A Fiber Primer - An Introduction to Fiber Optic Technology
Most of us in the Broadcast industry are familiar with fiber optic transmission systems and the solutions widely used for broadcast applications. These are typically external applications for moving video signals between distant locations, or hauling distant camera feeds into outside broadcast units. Signal distribution within a facility is typically copper coaxial cable, which has been used in one form or another since the inception of television. However, with the transition to HDTV video bandwidth increased nearly seven fold from 270Mbit to 1.5Gbit.
With the further migration to 1080P, video bandwidth has increased even further to 3Gbit. As bandwidth increases, the reach of copper cable reduces and our copper connected world is shrinking rapidly.
Cable lengths have been reduced from 350m (1149 feet) at 270Mbit to 140m (460 feet) at 1.5Gbit, and now it’s down to approximately 70m (230 feet) at 3Gbit. If you allow some overhead for cable routing and emergency patch panels etc. then 70m (230 feet) maximum cable lengths imposes serious issues for facility design and expansion.
This paper is a basic introduction to fiber technology as it pertains to the Broadcast and video industry and will explore the technology and explain some of the benefits and potential pitfalls. This also shows some solutions using LYNX Technik fiber interfaces.
The CWDM Fiber Primer - An Introduction to CWDM Fiber Technology
Typically, CWDM is a technology used to transport multiple signals between distant locations over single fiber connections. This leverages the utilization and therefore the relative cost of the long distance fiber cable links. However, with HDTV and the increasing bandwidths required for video production (3Gbit) and new 3D markets rapidly evolving (which makes extensive use of 3Gbit SDI in the production environment) we see fiber connectivity increasingly taking the place of traditional copper (electrical) connections within facilities.
As this evolution continues and more and more dedicated unidirectional “point to point” fiber connections are consumed, then an “in house” CWDM solution is the logical next step to better utilize the facilities existing fiber cable assets.
LYNX Control System Overview
Today’s modern digital multi-format installations have resulted in the development of an array of new terminal equipment products designed to address the many needs and demands of such systems. Many devices are complex multi-faceted and multi-functional modules with an array of options and configuration possibilities. A comprehensive control system has become an essential component of any modern terminal equipment installation.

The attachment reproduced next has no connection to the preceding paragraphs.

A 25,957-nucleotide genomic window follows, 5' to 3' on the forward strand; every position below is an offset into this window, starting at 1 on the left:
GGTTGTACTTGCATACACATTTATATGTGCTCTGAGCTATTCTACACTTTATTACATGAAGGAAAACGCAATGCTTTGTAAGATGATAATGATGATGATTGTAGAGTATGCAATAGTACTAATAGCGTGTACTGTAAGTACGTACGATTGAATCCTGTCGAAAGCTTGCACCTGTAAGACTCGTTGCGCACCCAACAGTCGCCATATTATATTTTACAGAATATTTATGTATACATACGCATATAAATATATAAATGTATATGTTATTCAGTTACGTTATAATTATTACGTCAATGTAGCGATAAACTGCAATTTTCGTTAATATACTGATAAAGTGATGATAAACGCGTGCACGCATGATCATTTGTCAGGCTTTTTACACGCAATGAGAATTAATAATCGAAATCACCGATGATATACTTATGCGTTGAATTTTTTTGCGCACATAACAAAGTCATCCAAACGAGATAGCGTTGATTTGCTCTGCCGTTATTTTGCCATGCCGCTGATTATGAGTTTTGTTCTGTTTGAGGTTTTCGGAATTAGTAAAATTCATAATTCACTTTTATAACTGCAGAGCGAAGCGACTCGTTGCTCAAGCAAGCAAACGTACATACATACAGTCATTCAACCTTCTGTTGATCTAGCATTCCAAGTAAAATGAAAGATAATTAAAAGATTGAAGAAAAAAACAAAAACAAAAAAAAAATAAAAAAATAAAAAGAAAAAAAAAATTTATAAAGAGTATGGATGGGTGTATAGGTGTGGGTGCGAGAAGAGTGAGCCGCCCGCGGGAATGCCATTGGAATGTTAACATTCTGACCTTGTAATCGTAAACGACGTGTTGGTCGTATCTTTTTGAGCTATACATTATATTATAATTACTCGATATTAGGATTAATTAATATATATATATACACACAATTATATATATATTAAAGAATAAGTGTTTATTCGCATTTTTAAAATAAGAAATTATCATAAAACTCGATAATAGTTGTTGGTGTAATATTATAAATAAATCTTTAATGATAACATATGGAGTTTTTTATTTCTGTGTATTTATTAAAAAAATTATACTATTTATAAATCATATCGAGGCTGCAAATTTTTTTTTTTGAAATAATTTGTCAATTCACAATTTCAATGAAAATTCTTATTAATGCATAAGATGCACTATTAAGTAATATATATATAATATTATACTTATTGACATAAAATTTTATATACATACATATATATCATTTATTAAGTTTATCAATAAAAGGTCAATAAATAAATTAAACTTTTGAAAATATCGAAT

LYNX Technik has addressed this with a modular and expandable control system. The two primary building blocks of the control system are hardware components in the form of modular rack controllers, and a software application.
This paper explains the concepts behind the LYNX Technik control susyem and shows how to configure and expand the system from a single rack to multiple larger systems located in different physical locations all under central control.
LYNX Control System QuickStart Guide
Audio technology in the television broadcast studio and the realationship between analog and digital audio levels.
With the widespread adoption of digital infrastructures within Broadcast video and audio standards were implemented to ensure seamless equipment interoperability. For the video portion of the signal the transition was fairly straightforward. Strict standards exist for analog video therefore a predictable transition of the video signal into a digital world was possible. The audio transition has been far more complicated.
While published standards exist for digital audio, no standards are in pace for analog audio in terms of nominal audio level, full scale digital audio level and audio headroom. What is used changes by market, geographic location and even application. Audio is still implicitly an analog I/O format. We cannot speak in (or listen to) digital bits, most audio originates in the analog domain and all audio has to be converted back to analog to hear it.
With all the variables and no real standardization for analog audio there is an added layer of complexity which needs to be considered. Managing the A/D and D/A conversion of audio signals is critical to assure optimum audio quality within digital broadcast and Post Production infrastructures.
This white paper will help to understand the issues surrounding the A/D and D/A conversion of audio signals and explore how this relates to “standardized” digital audio methodology (and technology) used in broadcast today.
EBU Digitial A/V Sync and Operational Test Pattern
The new EBU A/V sync pattern is unique to the Testor and the new PTG 5610 Test Generator. This is an adaptation of an existing 525 / 625 patterns proposed by the EBU in technical document EBU tech 3305. LYNX Technik has adapted and enhanced this pattern for use in modern multi-format (SDTV and HDTV) environments. The pattern has been designed to address a number of requirements in a modern multi-format digital broadcast facility.